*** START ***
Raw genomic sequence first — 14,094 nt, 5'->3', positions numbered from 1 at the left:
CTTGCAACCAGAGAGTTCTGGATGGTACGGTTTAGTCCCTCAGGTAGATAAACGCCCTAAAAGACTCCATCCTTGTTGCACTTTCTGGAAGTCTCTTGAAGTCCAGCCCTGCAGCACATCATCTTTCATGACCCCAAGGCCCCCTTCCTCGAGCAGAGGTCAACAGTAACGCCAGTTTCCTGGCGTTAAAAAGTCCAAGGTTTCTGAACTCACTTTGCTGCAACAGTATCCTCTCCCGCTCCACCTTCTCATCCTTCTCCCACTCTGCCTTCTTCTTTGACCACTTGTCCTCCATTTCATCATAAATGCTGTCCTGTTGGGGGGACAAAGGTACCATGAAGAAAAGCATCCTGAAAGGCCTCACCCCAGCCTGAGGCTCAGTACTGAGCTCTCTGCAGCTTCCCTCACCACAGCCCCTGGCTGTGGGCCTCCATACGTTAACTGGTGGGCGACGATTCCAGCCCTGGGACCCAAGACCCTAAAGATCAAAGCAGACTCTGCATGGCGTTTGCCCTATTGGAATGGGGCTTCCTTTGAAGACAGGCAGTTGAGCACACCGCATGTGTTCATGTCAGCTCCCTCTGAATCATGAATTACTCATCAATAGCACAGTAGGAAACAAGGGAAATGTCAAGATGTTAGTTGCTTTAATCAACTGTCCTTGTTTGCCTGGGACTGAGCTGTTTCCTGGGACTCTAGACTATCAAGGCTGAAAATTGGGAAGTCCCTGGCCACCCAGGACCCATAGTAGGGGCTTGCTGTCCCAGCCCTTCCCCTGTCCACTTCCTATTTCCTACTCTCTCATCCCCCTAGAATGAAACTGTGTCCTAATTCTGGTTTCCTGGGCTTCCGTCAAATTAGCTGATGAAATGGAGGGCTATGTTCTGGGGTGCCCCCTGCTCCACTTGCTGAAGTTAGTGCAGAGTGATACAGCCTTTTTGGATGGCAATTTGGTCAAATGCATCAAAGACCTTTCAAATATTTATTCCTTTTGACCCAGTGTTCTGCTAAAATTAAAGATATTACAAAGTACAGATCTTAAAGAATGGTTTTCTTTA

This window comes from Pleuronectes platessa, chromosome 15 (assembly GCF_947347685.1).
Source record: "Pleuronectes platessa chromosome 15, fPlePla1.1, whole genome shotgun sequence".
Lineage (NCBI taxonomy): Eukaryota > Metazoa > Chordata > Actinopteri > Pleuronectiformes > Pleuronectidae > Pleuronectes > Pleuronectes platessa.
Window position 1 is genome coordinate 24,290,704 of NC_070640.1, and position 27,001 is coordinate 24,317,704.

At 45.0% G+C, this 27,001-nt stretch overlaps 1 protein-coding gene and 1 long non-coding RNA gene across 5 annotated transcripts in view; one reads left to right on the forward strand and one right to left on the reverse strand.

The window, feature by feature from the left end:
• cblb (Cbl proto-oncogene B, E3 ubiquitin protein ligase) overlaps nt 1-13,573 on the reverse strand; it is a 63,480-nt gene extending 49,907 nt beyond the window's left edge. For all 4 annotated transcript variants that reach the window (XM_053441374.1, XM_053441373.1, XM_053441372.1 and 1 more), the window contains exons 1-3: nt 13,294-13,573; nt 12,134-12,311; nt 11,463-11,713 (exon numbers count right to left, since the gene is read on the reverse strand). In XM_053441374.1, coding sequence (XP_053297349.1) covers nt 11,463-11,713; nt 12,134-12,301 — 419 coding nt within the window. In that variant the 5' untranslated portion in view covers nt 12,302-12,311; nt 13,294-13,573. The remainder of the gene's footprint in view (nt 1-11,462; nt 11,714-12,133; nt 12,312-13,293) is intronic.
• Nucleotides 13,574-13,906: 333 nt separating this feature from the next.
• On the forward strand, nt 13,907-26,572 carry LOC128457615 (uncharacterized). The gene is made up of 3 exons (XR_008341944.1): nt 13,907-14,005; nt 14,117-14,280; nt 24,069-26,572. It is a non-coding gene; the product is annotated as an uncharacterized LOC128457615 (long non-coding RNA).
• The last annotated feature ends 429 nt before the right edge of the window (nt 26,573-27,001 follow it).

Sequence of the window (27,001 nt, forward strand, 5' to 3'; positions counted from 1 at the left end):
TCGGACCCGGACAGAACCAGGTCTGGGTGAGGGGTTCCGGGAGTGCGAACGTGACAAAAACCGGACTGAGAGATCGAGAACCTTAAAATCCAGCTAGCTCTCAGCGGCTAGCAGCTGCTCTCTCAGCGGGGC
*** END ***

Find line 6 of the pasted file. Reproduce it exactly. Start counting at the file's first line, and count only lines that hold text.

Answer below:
Window position 1 is genome coordinate 24,290,704 of NC_070640.1, and position 27,001 is coordinate 24,317,704.